Great writing for sure. I hated the day my mom told me I had to start wearing one. I think I was 12 or so. Even today , I have a bra from VS but it enunciates my chest too much so I refuse to wear it and keep wearing my old ones. I still get embarrassed to be shopping in the bra section at a department store. Ah, life.

Heather @ Raising Memories Blog said...

This made me cry. Like Emilie, "this hurts my feelings." :(

Mrs. Mari said...

I never want to revisit puberty again. I started wearing a bra in 6th grade and it was so degrading the way thoseo of us wearing a bra, at that time, were treated/mistreated.

I feel so torn over your writing this, as in so happy to read it--you are so talented in your writing. But then I hate this particular memory it brought back to me. 6th-10th grade were the worst years of my life.

You do make me smile remembering.

--Mari

Emily said...

I am 35 years old, and I have 5 children. I have yet to have that experience. I spent my life being envious of you women who were blessed with something...anything. (Politely envious; not mean spirited or anything. Just wondering why God loved you more than me because he actually desired you to look like a woman instead of perpetually sporting the 12-year-old boy look.) I often wonder what it would be like to purchase a bra that did not have the word "miracle" in the title. I broke down and bought a bra the day before 7th grade because I had to go to gym class and it was extremely important to look like everyone else in the room when you are 12/13 years old and forced to change clothes in front of each other.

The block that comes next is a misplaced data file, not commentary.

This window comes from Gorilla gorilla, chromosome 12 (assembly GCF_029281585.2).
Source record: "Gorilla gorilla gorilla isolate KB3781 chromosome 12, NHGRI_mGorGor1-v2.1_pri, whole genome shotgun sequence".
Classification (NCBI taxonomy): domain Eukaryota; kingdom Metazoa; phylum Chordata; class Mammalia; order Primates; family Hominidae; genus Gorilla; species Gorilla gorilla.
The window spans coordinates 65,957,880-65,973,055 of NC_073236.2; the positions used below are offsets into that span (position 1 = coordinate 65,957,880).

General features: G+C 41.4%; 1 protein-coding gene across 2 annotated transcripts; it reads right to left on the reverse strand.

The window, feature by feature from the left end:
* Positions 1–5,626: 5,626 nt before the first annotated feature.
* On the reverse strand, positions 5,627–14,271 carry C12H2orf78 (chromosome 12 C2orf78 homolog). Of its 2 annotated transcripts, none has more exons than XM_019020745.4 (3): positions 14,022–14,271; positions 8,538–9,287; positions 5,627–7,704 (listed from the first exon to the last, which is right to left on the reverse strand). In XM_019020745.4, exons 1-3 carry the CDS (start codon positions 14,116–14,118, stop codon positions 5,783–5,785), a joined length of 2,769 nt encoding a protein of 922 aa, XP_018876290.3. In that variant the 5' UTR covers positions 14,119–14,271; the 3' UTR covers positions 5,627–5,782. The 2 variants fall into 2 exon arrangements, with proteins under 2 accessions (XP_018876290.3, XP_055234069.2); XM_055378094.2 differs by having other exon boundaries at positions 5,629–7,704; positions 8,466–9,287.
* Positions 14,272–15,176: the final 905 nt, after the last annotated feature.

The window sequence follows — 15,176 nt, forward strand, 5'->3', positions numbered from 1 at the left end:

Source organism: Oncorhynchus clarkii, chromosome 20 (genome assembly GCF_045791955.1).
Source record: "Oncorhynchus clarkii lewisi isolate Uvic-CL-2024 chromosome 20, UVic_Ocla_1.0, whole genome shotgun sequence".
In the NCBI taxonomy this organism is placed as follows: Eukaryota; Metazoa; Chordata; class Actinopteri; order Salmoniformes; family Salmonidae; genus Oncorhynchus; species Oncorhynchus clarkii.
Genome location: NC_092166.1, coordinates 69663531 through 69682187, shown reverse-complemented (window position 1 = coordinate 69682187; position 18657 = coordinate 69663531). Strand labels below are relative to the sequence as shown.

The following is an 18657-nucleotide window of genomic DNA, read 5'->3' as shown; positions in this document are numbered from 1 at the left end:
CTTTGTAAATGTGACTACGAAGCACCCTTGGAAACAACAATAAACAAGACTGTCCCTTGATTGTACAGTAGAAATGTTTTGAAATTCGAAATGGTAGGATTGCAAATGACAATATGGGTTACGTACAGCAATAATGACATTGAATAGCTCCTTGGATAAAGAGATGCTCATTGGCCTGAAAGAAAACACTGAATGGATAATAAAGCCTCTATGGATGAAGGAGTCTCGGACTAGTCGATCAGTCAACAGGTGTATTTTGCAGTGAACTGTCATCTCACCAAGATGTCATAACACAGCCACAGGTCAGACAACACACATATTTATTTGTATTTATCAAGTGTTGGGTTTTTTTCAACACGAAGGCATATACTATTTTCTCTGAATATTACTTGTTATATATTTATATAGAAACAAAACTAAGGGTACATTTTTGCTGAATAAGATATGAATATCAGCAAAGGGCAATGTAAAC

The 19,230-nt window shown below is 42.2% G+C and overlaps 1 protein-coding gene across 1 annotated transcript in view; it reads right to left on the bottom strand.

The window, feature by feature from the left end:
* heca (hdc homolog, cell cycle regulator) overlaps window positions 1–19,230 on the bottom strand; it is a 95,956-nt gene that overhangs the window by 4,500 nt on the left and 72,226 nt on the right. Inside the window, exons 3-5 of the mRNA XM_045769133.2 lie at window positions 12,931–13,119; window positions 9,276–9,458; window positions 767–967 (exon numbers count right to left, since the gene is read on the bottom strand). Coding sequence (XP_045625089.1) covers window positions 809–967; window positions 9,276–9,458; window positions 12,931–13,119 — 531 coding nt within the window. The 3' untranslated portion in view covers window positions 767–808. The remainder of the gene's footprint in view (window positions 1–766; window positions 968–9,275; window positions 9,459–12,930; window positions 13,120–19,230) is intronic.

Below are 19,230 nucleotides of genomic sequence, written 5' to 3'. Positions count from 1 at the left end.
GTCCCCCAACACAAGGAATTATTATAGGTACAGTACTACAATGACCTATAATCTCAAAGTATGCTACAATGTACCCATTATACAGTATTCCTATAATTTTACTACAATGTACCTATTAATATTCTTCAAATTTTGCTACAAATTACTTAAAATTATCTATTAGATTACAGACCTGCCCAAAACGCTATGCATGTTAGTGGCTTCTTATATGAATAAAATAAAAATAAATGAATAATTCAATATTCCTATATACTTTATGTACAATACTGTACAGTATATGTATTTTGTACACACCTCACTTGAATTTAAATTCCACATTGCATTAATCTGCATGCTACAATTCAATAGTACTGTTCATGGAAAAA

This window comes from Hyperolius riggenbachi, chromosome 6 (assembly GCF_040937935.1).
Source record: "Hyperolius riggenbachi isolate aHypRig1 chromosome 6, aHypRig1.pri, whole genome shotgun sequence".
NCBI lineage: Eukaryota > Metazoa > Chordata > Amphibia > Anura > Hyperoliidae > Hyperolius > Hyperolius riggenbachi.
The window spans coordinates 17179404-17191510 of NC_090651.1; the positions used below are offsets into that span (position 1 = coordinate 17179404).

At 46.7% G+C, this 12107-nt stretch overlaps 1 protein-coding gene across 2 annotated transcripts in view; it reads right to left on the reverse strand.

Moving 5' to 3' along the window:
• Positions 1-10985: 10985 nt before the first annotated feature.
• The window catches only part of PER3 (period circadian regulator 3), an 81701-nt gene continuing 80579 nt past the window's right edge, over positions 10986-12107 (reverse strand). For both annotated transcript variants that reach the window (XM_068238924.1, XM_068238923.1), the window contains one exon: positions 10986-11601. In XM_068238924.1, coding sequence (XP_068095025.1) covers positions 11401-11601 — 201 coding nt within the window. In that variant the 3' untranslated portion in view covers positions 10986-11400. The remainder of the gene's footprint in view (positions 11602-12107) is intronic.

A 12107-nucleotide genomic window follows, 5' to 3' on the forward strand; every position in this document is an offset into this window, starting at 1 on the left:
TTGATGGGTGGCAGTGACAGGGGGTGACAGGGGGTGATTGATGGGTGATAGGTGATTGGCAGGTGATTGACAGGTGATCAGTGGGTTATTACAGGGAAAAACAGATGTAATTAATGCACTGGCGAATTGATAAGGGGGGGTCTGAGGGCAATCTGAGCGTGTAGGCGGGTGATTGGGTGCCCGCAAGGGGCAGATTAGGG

But I never thought about it from this point of view. That would be awful to be ridiculed in front of everyone. I'm sorry you had to go through that. But your writing is beautiful and perfectly descriptive. I agree with Christine "Melt in a puddle of puberty" is spot on.

I now repent for being politely envious.

natalie said...

And then there was MY mother who staunchly refused to accept that I was developing and, at 11, my breasts were much bigger than hers, so I endured the ridicule of NOT having a bra until the seventh grade when mom finally gave me one of her old ones...two sizes too small in the cups and four inches too big in the band. I had to take myself bra shopping when I finally got my driver license. When my daughter needed her first bra, things went MUCH differently!

Becca's Dirt said...

I remember my first bra and the boys like popping those straps. Boys...

Allison said...

Awww that's so sad! I remember being in the 5th grade and being SOOO HAPPY when My mom said I was getting a bra. I remember thinking, "sweet! I've actually got BOOBS! Time for Bras and Makeup and purses and maybe she'll even let me shave my legs!" :)

Steve and Alli said...

Ugh, torture. Elementary school bullying at it's finest, the boys nicknamed me "stuff-a-lup-agus" because clearly I wanted to appear to have boobs and be made fun of. Like any girl is ever happy to draw attention to that "magical change". Now I need to go drink a red bull to take the edge off :P

Tami said...